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In the guest blog post below, Rubin Museum Mindfulness Meditation leader Tracy Cochran discusses the role of anger in everyday life and how to approach challenges with compassion.

Life is difficult. No question. Even in ordinary lives in a time of no war, we act like Navy Seals, plotting and mentally rehearsing what needs to be done, telling ourselves we have the skill and enough time.

And then something unexpected happens. Our boss adds one more assignment to a long list, someone criticizes us, a sleek car sharks around our car and takes “our” spot. Anger flares. People usually don’t get as upset by natural disasters as by mishaps caused by people. But people can resent illnesses and take the weather personally. And machines are another category. People can hate computers.

It’s the strangest thing. The moment before anger ignites, we can feel as if we are masters of life, sleek and nimble ninjas, so in control that we can afford to be relaxed and open. We feel that life is good and that we are also good. We feel the fresh air on our skin and hear the birds sing. Then the unexpected happens and all that openness and goodness goes up in flames. There is a feeling of contraction, of shuttering the windows and bolting the doors against a world that instantly turns dark and cold.

Taking Good Care of Anger

Our emotional responses are tied to survival instincts. Anger fuels and flows from a deep need to defend ourselves, to fight for a need or a demand that has gone unmet. The most useful tip I ever heard about being anger comes from the Zen master Thich Nhat Hanh. He taught his students to take good care of their anger, holding it the way you would hold a suffering child. This does not mean acting out or siding with your anger. It means embracing it with compassionate awareness and seeing what there is to see.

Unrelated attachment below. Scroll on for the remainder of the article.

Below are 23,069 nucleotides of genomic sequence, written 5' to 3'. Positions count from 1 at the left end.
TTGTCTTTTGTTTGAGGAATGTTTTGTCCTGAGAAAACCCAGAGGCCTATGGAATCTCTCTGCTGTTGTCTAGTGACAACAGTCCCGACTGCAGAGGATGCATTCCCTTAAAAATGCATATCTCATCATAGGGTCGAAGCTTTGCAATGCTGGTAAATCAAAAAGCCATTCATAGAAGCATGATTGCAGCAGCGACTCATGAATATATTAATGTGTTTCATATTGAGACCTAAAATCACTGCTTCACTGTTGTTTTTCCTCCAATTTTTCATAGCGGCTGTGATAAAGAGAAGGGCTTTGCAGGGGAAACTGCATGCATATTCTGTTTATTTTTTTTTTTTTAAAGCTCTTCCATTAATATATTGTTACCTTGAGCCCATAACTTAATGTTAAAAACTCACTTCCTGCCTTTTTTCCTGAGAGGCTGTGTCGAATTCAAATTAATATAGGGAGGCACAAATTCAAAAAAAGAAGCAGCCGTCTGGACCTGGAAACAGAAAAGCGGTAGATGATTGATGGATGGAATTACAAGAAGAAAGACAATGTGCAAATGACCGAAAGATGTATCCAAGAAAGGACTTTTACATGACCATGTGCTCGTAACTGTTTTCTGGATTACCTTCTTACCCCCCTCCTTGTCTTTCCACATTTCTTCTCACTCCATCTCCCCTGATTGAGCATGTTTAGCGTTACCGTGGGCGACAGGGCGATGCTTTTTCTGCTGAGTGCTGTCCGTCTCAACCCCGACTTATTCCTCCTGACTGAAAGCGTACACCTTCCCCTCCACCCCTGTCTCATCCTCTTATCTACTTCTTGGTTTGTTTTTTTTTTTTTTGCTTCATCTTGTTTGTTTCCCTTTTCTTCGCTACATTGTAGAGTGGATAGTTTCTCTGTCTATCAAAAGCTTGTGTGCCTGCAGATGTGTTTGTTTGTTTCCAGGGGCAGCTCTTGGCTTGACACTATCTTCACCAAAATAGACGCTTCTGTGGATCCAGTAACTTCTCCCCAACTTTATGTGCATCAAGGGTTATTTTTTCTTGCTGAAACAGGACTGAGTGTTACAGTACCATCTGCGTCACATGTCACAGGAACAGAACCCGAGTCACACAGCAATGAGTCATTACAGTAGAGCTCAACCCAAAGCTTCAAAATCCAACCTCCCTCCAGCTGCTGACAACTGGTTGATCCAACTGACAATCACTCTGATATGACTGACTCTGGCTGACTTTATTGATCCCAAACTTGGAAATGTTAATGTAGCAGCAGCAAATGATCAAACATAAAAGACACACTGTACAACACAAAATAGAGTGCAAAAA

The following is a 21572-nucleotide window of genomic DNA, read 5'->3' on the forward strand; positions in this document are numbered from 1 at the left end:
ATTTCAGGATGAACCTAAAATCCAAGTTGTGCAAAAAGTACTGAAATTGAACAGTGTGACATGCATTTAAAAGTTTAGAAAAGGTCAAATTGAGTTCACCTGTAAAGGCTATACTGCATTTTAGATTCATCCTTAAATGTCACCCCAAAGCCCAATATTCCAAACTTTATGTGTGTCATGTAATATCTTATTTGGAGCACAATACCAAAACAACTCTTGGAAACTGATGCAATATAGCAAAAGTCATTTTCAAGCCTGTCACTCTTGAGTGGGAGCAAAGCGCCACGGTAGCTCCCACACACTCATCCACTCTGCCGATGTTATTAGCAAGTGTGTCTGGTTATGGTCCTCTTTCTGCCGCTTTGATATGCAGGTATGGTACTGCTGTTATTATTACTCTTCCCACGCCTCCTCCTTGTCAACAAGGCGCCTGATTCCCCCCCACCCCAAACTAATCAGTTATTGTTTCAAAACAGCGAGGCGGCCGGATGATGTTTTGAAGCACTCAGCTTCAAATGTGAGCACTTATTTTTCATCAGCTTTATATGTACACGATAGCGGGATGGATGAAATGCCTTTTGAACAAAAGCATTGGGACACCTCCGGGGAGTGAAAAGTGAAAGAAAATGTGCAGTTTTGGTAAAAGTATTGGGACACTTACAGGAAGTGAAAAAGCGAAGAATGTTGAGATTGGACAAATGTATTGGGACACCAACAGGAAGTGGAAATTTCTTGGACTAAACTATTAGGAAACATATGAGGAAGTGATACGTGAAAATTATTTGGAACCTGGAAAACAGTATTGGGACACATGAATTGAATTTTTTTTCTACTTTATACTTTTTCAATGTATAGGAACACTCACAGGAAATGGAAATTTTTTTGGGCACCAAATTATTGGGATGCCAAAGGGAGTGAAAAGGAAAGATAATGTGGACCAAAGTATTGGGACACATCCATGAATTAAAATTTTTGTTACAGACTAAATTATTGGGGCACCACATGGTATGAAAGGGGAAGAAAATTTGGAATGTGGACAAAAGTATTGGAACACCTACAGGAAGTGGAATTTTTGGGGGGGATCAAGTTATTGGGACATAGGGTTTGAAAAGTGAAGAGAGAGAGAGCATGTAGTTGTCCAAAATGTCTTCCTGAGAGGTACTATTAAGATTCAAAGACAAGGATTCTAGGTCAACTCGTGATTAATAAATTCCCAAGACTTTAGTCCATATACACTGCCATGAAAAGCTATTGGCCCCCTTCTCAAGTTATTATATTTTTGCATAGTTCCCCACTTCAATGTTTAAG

We see that under anger there is always fear. And fear has a powerful undertow. It can pull us back to our earliest memories. It can pull us down into a primal fear of being abandoned or destroyed or dying. As we learn to practice observation without judgment, we may discover that it isn’t just physical death we fear. We see that our anger blazes up to defend us against being exposed. It is a way of puffing ourselves up so that we seem big and powerful and Wizard-of-Oz-like so that life won’t tear back the curtain and reveal that we are really vulnerable beings.

Find the Deeper Mind

Here is another secret: under the mind that is freaking out, there is another mind, a still and responsive mind. We find this deeper mind as we calm down and let go. And here is another secret: letting go can feel like garden variety giving up. We let the anger be. We let everything be. Meditation has been called “death in life.” We give up our anger, our battle stance, and die into a greater life.

We don’t have to be in a monastery or on a mountaintop to experience this dying. Ordinary life offers us many opportunities because life really is difficult and full of injustice. But sometimes fighting gets so painful and exhausting that we may decide to turn and seek the shelter of our own attention. At least for a moment or two, we die into the state Buddhists call non-self or emptiness. This turns out to be a state of great peace and simplicity. We slip under the electrified fence of the ego and find freedom. Life is still difficult and unjust but it is also good. We feel the air and hear the birds again. We give up our separation and welcome ourselves home.

Welcome yourself home with Tracy Cochran at the Rubin’s Mindfulness Meditation session on Wednesday, March 23.

Tracy Cochran is editorial director of Parabola, a quarterly magazine that for forty years has drawn on the world’s cultural and wisdom traditions to explore the questions that all humans share. She has been a student of meditation and spiritual practices for decades and teaches mindfulness meditation and mindful writing at New York Insight Meditation Center and throughout the greater New York area. In addition to Parabola, her writing has appeared in The New York Times, Psychology Today, O Magazine, New York Magazine, the Boston Review, and many other publications and anthologies.